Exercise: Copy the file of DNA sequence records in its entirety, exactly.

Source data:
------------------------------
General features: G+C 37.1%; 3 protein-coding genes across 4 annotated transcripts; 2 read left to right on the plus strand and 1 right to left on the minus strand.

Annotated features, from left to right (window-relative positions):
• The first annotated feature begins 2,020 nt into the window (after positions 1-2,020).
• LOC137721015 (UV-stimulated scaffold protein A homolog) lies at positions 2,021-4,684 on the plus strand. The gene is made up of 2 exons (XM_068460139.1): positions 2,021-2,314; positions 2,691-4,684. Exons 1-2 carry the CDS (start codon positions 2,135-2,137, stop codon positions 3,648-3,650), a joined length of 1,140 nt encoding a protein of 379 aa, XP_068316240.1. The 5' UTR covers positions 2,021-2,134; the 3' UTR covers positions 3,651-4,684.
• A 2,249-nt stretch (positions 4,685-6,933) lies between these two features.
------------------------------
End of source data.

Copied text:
General features: G+C 37.1%; 3 protein-coding genes across 4 annotated transcripts; 2 read left to right on the plus strand and 1 right to left on the minus strand.

Annotated features, from left to right (window-relative positions):
• The first annotated feature begins 2,020 nt into the window (after positions 1-2,020).
• LOC137721015 (UV-stimulated scaffold protein A homolog) lies at positions 2,021-4,684 on the plus strand. The gene is made up of 2 exons (XM_068460139.1): positions 2,021-2,314; positions 2,691-4,684. Exons 1-2 carry the CDS (start codon positions 2,135-2,137, stop codon positions 3,648-3,650), a joined length of 1,140 nt encoding a protein of 379 aa, XP_068316240.1. The 5' UTR covers positions 2,021-2,134; the 3' UTR covers positions 3,651-4,684.
• A 2,249-nt stretch (positions 4,685-6,933) lies between these two features.